How a German winemaker is thriving in the land of whiskey and Guinness


German winemaker Walk at his vineyard in Ireland, the largest one in the country. Photos: Privat/Walk/dpa

Rarely will you see someone ordering a glass of red in an Irish pub, where for the most part, traditional whiskey or iconic Guinness still predominates.

This is partially because many people associate going to the pub with having a pint. But lockdowns around the world have led to a rising global demand for wine, a positive trend for Ireland's relatively few vineyards, which have long been producing grapes despite the island's challenging climate.

Thanks to the Gulf Stream, Ireland enjoys lush flora, particularly along the coastline, and a warm and humid climate, which makes it far from ideal for producing wine.

However, a couple of winemakers have discovered some grape varieties that are surprisingly well suited for this environment. One of them is German winegrower Thomas Walk, owner of Ireland’s largest vineyard, which is located in County Cork in the south of the island.

Back in the day, he started growing vines as there were so few German varieties in the country – and also because wine was expensive on the island, he explains.Grapes ready for harvest in the vineyard of Walk.Grapes ready for harvest in the vineyard of Walk.

Coming from a southern German family of winemakers, Walk bought a property on the bay of Kinsale some 40 years ago. The town of Kinsale is known for its superb restaurants and holds a number of gourmet festivals every year.

Today, the Thomas Walk Vineyard has some 4,800 vines.

"Compared to the big wineries in Germany" – with an average farm size of just under 13ha and close to 100,000 vines – "it's really not that big," he says modestly.For Ireland, however, it is huge.

Other Irish wineries, such as Wicklow Way Wines south of Dublin, David Llewellyn's Orchard in Lusk, David Dennison's Viking Wines in Waterford and Bunratty Mead in County Clare, are even smaller.Walk inspecting grapes at his vineyard. Photo: Mareike Graepel/dpaWalk inspecting grapes at his vineyard. Photo: Mareike Graepel/dpa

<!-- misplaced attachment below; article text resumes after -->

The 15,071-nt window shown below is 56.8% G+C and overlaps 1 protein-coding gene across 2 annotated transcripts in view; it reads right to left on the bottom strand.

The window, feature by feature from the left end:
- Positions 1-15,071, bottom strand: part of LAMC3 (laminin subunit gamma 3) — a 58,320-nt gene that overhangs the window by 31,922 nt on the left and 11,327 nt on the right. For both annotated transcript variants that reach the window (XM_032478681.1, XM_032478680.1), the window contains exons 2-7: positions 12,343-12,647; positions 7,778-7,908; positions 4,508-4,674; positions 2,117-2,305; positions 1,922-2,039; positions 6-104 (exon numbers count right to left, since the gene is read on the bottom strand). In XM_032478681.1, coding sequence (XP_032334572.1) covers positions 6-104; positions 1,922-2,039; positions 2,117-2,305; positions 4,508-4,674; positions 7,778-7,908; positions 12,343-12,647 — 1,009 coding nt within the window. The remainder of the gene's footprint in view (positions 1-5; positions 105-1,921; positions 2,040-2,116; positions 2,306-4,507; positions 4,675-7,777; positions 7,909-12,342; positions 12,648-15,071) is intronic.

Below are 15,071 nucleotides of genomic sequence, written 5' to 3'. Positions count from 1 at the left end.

During the pandemic, wine sales in Ireland rose by 12% and yet locally produced wine is still rare, with most wine in the shops being imported from Chile, Spain and Australia.

Some say that Ireland has a long-standing tradition of grape cultivation. The Celts attempted to grow vines and produce wine as early as the 5th century, according to archaeologists, while other sources claim that vines were first introduced to the island in the 12th century.

The oldest wine in Walk's cellar is from 1989.

"That was also the first successful harvest. We only open one of the bottles on special occasions," he says. This is understandable – after all, it took Walk some time and a lot of nerve before he could even get a yield from his vines.

Over several years, the veteran winemaker experimented with 12 different grape varieties – from Mueller-Thurgau to Pinot Noir and Riesling – until he found the right one.Harvested grapes from Walk's vineyard. The largest vineyard on the island is located in Kinsale in the very south of the country.Harvested grapes from Walk's vineyard. The largest vineyard on the island is located in Kinsale in the very south of the country.

"The Mueller-Thurgau grew like crazy, but didn't bear any fruit. The white varieties all didn't work for us, so it had to be a red."

Eventually, they found success in 1985 with Rondo, a grape that was relatively little-known at the time and which produces a ruby-red, full-bodied wine, and, crucially, proved highly resistant to fungus in the warm, humid environment.

"We were the first to grow this variety in the British Isles, and now Rondo is found elsewhere in Ireland and also in England," Walk says proudly.

As in many industries, sustainability plays an increasingly important role in the wine-making business. Walk, like many Irish winemakers, sells organic wines and says he's glad he doesn't have to use pesticides, fungicides or herbicides. Instead, he lets the vines grow high so that grasses and plants can flourish underneath.

During a walk through the vineyard, Walk stops to inspect a couple of vines: "It's going to be a good crop this year," he says.

Once processed, the wine is stored in large barrels in an extension of the main house.

"Bottling and corking is a community project every time. Children, grandchildren and friends come and help," Walk says.

While it always depends on the harvest, Walk's vineyard can produce several hundred bottles of wine a year, many of which are exported to his native Germany, though Walk has a growing client base in Ireland, many of them restaurants.

"It's still something new to see an Irish wine on the menu," he says. – dpa

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